The Florida Department of Health late Monday scheduled a December 30 rule development workshop in Orlando for the Charlotte’s Web law. Last month an administrative law judge invalidated a proposed rule. Meanwhile, the department still will neither confirm nor deny whether Linda McMullen, director of the Office of Compassionate Use has been reassigned.
Word started circulating Saturday that she had been reassigned. The Department of Health communication director said Saturday he would not have access to the individuals who would know until Monday.
Monday, the communications director said he would be in touch when he had more information. Eight hours later and another phone call and still no word.
Monday was also the deadline for DOH to appeal Judge David Watkins’ ruling invalidating the proposed rule. DOH will now filed a 21-day Notice of Change, rewrite the rule, hold a public hearing in Orlando and then another 20-day review period before the regulations would become final if there is not another challenge.
Back to McMullen, I can’t find her listed on the Department of Health website, and the communication office isn’t talking. In Tallahassee, public information is an Orwellian term.
“I’m afraid we’re not going to see implementation of any medicinal marijuana law for at least six months,” said one knowledgeable source who talked on background.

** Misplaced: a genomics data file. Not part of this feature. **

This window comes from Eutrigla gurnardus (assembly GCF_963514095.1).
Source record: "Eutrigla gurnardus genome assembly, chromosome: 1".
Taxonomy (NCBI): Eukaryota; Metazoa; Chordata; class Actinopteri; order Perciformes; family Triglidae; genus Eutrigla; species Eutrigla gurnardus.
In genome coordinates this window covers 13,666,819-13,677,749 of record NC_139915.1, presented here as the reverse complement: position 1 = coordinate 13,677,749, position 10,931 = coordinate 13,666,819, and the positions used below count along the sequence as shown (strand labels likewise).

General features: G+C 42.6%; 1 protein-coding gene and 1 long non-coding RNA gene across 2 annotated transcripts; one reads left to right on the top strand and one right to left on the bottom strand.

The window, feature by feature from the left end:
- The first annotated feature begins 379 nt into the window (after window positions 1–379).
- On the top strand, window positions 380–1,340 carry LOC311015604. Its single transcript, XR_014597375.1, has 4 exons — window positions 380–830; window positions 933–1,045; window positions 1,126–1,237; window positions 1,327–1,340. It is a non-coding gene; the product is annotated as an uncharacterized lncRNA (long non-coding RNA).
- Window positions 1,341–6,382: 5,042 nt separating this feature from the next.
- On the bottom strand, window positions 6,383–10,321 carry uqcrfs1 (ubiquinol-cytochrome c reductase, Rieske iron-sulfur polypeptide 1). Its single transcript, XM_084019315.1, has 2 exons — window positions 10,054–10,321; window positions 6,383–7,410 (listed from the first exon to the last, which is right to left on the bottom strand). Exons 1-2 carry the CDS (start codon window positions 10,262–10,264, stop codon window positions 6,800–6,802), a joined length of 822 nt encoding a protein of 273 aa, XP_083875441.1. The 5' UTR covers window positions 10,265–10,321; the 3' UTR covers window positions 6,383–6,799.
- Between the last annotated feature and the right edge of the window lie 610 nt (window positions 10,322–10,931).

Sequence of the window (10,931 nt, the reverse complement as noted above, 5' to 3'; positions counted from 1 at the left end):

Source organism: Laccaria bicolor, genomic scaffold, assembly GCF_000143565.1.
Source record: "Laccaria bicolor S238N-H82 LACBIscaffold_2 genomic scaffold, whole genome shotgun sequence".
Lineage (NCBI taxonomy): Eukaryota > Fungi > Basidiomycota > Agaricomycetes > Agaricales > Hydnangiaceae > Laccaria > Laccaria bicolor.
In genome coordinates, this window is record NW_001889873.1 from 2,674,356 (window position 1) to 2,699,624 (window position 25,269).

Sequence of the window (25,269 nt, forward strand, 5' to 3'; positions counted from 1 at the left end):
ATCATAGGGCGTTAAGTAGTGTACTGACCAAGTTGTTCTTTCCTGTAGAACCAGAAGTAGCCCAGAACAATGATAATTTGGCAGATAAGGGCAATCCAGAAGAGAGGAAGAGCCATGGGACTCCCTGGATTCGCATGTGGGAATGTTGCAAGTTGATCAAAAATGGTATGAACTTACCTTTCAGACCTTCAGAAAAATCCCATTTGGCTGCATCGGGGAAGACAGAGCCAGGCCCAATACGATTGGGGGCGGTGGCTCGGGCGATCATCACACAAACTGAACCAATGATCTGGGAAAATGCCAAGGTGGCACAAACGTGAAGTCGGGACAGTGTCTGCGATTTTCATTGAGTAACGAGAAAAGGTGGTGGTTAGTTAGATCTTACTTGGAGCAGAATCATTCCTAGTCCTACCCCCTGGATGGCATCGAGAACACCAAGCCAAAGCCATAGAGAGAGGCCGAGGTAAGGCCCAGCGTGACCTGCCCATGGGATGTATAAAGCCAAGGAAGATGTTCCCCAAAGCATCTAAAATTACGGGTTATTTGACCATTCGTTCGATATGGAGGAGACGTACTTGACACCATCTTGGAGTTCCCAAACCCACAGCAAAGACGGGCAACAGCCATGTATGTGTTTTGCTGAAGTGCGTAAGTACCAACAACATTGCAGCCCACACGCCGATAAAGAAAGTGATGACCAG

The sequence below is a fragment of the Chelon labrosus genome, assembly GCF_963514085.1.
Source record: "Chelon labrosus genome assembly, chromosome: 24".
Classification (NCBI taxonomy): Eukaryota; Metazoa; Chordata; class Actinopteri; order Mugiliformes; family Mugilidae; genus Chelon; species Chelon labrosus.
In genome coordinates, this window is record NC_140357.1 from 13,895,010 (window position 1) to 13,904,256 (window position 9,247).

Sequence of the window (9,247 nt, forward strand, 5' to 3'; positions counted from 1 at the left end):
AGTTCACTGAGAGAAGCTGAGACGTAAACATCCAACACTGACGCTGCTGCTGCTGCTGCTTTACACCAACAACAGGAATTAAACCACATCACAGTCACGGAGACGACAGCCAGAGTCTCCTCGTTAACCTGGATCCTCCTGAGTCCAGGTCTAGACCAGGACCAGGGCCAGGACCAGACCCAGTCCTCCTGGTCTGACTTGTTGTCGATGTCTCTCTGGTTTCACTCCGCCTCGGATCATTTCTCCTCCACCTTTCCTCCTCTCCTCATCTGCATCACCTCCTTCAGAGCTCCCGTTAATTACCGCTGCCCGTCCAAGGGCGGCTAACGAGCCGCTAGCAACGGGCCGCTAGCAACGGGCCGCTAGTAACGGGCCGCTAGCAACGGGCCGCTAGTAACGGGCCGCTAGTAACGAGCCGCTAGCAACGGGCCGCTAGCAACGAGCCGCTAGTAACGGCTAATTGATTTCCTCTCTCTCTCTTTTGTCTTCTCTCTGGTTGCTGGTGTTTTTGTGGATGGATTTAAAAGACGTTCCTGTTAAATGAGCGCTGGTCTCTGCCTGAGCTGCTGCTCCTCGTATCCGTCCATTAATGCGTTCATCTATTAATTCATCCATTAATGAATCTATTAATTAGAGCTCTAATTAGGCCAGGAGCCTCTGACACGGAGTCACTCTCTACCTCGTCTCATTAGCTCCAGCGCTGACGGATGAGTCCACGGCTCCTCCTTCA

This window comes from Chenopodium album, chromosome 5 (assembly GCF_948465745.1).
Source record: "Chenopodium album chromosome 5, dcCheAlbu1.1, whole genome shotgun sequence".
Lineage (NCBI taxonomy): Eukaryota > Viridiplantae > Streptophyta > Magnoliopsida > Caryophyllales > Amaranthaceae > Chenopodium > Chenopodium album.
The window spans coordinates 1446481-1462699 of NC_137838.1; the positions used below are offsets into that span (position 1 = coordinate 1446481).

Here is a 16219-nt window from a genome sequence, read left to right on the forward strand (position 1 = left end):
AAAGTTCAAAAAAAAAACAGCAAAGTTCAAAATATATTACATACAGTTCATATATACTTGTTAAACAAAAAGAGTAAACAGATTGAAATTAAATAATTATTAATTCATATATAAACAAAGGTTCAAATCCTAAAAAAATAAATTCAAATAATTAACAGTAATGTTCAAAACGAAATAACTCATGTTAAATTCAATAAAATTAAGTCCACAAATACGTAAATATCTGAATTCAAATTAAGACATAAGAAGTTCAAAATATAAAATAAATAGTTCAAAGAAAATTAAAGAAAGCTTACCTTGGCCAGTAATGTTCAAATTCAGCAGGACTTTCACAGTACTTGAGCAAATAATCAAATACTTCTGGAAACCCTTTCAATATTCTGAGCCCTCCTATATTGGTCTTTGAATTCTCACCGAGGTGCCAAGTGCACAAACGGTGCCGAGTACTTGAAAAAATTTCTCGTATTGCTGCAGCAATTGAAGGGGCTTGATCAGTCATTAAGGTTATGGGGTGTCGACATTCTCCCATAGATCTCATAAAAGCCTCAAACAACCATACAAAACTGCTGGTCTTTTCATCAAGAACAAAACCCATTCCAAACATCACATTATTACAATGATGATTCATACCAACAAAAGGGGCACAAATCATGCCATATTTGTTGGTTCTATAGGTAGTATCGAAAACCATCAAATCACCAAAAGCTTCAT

In his final order invalidating proposed regulations for the Compassionate Medical Use Act of 2014, Watkins mentioned McMullen’s testimony nine times.
Watkins noted that she had claimed no experience in program areas relating to medical cannabis, could not elaborate on what would qualify an applicant for a lottery in awarding licenses and that McMullen had confirmed she would participate in a screening process of applicants but didn’t know what her role would be.
Lawmakers authorized five licenses to grow, process and dispense a cannabis oil for seizure patients. Different business groups speculate a medicinal marijuana industry in Florida could be worth hundreds of millions of dollars. SB 1030 was written as a boon for Florida nurseries. To be eligible for a license, lawmakers wrote that a nursery had to be in operation for at least 30 years and have a plant inventory of 400,000.
Watkins’ in his ruling wrote that “Ms. McMullen confirmed that nothing in the rules prevents collusive applications in which one nursery or one out of state investor owns 75 percent of all applicants.”
Watkins’ ruling noted that the DOH acknowledged it relied upon its “inherent authority” in creating a rule without express or specific authority. He cited case law that agencies have no inherent authority and threw out the proposed rule.
“I thought she did an admiral job under difficult circumstances,” said Louis Rotundo of the Florida Medical Cannabis Association about McMullen.
She may still be doing it. We don’t know, she disappeared from the website and no one at the communications office seems to know anything about her. Is it possible that she became an unperson?